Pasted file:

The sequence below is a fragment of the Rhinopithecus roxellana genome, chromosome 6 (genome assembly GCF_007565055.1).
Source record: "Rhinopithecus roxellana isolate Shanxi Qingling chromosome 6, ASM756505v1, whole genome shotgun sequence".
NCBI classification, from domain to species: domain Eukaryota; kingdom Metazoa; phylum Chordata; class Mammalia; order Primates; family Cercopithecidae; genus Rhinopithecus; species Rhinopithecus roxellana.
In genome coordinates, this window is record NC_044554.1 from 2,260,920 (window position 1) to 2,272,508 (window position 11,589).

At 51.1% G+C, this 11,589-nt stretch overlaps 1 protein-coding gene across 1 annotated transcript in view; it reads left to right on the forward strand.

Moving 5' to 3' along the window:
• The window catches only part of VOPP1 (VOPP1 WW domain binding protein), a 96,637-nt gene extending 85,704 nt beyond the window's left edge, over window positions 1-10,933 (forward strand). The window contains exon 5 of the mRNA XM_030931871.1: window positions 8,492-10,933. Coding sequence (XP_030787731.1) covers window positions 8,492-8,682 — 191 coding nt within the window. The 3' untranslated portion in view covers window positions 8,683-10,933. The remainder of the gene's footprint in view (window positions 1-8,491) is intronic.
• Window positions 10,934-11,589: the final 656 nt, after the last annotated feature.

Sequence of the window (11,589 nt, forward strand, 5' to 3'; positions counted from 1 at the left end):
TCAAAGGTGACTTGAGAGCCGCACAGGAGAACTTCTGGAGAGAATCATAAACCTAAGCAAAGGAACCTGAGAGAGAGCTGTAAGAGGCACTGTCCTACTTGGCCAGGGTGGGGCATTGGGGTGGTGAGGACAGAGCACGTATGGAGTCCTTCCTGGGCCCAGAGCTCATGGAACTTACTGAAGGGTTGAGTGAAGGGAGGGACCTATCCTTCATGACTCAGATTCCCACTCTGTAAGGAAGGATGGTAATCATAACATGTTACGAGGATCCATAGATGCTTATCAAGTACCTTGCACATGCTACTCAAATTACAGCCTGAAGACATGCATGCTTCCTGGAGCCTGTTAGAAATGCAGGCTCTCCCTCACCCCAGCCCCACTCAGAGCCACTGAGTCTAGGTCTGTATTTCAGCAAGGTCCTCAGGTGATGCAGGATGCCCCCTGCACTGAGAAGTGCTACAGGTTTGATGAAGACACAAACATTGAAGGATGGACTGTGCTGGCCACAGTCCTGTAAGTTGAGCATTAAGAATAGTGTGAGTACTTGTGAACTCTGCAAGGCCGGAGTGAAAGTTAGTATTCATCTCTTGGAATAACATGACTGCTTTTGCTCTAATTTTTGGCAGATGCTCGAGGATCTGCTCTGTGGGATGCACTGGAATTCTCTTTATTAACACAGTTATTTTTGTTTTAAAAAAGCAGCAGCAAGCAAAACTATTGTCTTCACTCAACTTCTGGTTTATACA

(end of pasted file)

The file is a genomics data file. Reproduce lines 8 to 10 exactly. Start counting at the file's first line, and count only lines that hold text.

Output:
• Window positions 10,934-11,589: the final 656 nt, after the last annotated feature.

Sequence of the window (11,589 nt, forward strand, 5' to 3'; positions counted from 1 at the left end):
TCAAAGGTGACTTGAGAGCCGCACAGGAGAACTTCTGGAGAGAATCATAAACCTAAGCAAAGGAACCTGAGAGAGAGCTGTAAGAGGCACTGTCCTACTTGGCCAGGGTGGGGCATTGGGGTGGTGAGGACAGAGCACGTATGGAGTCCTTCCTGGGCCCAGAGCTCATGGAACTTACTGAAGGGTTGAGTGAAGGGAGGGACCTATCCTTCATGACTCAGATTCCCACTCTGTAAGGAAGGATGGTAATCATAACATGTTACGAGGATCCATAGATGCTTATCAAGTACCTTGCACATGCTACTCAAATTACAGCCTGAAGACATGCATGCTTCCTGGAGCCTGTTAGAAATGCAGGCTCTCCCTCACCCCAGCCCCACTCAGAGCCACTGAGTCTAGGTCTGTATTTCAGCAAGGTCCTCAGGTGATGCAGGATGCCCCCTGCACTGAGAAGTGCTACAGGTTTGATGAAGACACAAACATTGAAGGATGGACTGTGCTGGCCACAGTCCTGTAAGTTGAGCATTAAGAATAGTGTGAGTACTTGTGAACTCTGCAAGGCCGGAGTGAAAGTTAGTATTCATCTCTTGGAATAACATGACTGCTTTTGCTCTAATTTTTGGCAGATGCTCGAGGATCTGCTCTGTGGGATGCACTGGAATTCTCTTTATTAACACAGTTATTTTTGTTTTAAAAAAGCAGCAGCAAGCAAAACTATTGTCTTCACTCAACTTCTGGTTTATACA